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TDWI Blog: Data 360

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Selecting BI Tools? Don't Straddle the Middle

The biggest mistake that I see companies make when purchasing BI tools is straddling the middle. In their quest to standardize on a single BI tool for reporting and analysis to achieve cost-savings and supplier simplification, they fail to meet the needs of any users. Typically, the tool is too powerful for casual users and not powerful enough for power users. Consequently, everybody loses and the BI program doesn’t get traction within the user community.

A Tool for Every Occasion. Although organizations need to standardize their BI architectures, it’s important to purchase multiple tools to meet the needs of different types of users. This is especially true for power users—business analysts, super users (ad hoc report developers), analytical modelers, and IT report developers—who perform a variety of tasks that involve true ad hoc access to data. Would you hire a carpenter to build an addition on your house if he only had a hammer in his toolbox? No, you would want a carpenter with a tool for every task to make his work more precise and efficient. The same is true for power users. The more tools the better.

Governance Needed. What’s more important to standardize than tools is the reports that power users publish for general consumption. This process needs to be controlled by a BI governance team that manages the list of “certified” reports used for corporate and departmental decision making. Although power users should be empowered to perform ad hoc analyses where data and reports do not exist, they should not be allowed to willy nilly create standardized, scheduled reports without approval from a BI governance team or report advisory board.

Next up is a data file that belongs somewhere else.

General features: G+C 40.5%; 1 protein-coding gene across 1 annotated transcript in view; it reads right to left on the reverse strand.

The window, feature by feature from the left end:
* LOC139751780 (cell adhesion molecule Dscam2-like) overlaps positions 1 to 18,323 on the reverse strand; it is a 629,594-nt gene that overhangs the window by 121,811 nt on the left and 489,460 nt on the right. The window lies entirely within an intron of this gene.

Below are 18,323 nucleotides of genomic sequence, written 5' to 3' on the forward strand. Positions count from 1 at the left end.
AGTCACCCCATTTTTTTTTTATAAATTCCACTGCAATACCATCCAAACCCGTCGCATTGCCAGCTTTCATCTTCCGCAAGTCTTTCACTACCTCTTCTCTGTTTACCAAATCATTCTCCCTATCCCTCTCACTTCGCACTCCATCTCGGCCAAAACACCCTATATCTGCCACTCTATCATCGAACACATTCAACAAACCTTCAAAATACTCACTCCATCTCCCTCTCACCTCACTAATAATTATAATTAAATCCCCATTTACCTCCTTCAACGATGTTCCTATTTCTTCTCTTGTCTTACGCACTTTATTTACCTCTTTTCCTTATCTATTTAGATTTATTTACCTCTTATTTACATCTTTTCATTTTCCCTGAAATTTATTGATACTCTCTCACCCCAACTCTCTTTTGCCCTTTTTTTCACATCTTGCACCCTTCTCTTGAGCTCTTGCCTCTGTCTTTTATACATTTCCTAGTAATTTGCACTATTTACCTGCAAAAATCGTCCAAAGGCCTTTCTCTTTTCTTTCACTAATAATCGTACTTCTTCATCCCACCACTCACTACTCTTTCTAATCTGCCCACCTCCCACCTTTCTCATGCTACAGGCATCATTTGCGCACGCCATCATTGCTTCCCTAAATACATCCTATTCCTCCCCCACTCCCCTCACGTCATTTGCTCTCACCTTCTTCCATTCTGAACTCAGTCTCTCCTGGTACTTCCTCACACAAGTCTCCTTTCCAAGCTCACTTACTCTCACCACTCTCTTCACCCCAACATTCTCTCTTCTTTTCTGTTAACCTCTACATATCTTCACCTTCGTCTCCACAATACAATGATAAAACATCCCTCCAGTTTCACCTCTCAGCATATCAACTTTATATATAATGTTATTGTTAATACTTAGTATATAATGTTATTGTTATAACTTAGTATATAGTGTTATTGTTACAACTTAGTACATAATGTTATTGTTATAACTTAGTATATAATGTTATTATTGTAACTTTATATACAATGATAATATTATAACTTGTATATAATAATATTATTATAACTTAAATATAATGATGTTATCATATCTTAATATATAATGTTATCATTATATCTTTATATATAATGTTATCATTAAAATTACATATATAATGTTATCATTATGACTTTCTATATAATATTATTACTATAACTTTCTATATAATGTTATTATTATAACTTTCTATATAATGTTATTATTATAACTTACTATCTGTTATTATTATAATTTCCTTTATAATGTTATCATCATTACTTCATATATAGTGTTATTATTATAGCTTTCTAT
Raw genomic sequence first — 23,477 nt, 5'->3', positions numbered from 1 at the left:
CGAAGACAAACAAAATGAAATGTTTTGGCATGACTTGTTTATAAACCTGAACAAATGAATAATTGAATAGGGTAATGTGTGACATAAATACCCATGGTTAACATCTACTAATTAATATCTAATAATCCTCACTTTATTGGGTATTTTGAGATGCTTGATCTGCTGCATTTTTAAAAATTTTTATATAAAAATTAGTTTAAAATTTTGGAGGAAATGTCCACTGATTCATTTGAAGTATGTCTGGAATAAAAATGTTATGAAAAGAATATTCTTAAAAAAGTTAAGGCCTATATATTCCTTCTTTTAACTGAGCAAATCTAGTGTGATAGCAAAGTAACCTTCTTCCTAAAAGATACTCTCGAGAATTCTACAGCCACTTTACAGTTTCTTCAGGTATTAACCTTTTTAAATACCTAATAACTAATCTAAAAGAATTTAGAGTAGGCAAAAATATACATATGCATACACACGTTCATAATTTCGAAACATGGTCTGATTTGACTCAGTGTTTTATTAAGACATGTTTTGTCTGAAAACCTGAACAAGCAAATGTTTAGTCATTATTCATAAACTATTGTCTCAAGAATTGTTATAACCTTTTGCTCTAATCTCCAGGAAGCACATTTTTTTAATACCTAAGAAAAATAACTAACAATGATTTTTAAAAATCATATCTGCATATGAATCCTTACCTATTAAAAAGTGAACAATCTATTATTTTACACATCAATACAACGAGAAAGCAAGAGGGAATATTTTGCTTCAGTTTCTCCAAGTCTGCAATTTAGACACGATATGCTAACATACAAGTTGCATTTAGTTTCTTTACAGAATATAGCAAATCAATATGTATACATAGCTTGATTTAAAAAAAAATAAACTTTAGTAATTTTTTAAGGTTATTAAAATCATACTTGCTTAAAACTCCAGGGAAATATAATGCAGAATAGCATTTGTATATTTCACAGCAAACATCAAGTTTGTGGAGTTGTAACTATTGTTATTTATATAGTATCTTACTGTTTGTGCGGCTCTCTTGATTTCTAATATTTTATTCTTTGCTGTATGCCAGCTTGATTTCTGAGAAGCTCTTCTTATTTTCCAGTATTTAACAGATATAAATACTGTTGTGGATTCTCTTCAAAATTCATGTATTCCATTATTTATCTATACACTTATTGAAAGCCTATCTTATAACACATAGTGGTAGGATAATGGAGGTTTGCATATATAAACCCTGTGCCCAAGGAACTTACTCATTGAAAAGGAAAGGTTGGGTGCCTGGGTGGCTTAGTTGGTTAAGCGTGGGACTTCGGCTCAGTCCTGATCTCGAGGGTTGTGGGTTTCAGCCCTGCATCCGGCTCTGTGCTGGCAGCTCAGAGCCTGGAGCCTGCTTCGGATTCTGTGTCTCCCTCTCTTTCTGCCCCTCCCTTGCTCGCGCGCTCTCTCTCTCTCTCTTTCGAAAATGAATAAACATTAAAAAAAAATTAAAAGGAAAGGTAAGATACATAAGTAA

Ironically, the BI advisory board should be comprised of a cross-functional group of power users who have a vested interest in promoted business intelligence throughout the organization. Power users wield considerable influence in the successful outcomes of BI program. Getting them on your side by appointing them to BI advisory boards and empowering them with the tools they need is a key element in achieving BI success.

The Key to Standardization. After reading the above, you might think I’m against standardizing BI tools. I am not. Most organizations today are establishing standard toolsets for reporting, dashboarding, and advanced analytics. And today’s BI vendors offer robust suites of tools for every occasion so it’s easier than ever to standardize on a single vendor, if not a single toolset. Yet, most BI suites have weak spots and may not be as integrated as advertised. Most companies still pursue a best of breed strategy, often standardizing on toolsets from different vendors.

The point is that although tools standards are important, they pale in comparison to the need for standards to govern data and scheduled, interactive reports. Unfortunately, most BI governance programs focus on tools at the expense of delivering consistent information. So don’t get hung up on how many BI tools exist in your organization—especially when it comes to power users—more tools may actually be a sign of strength than weakness.

Posted by Wayne Eckerson on August 14, 2009


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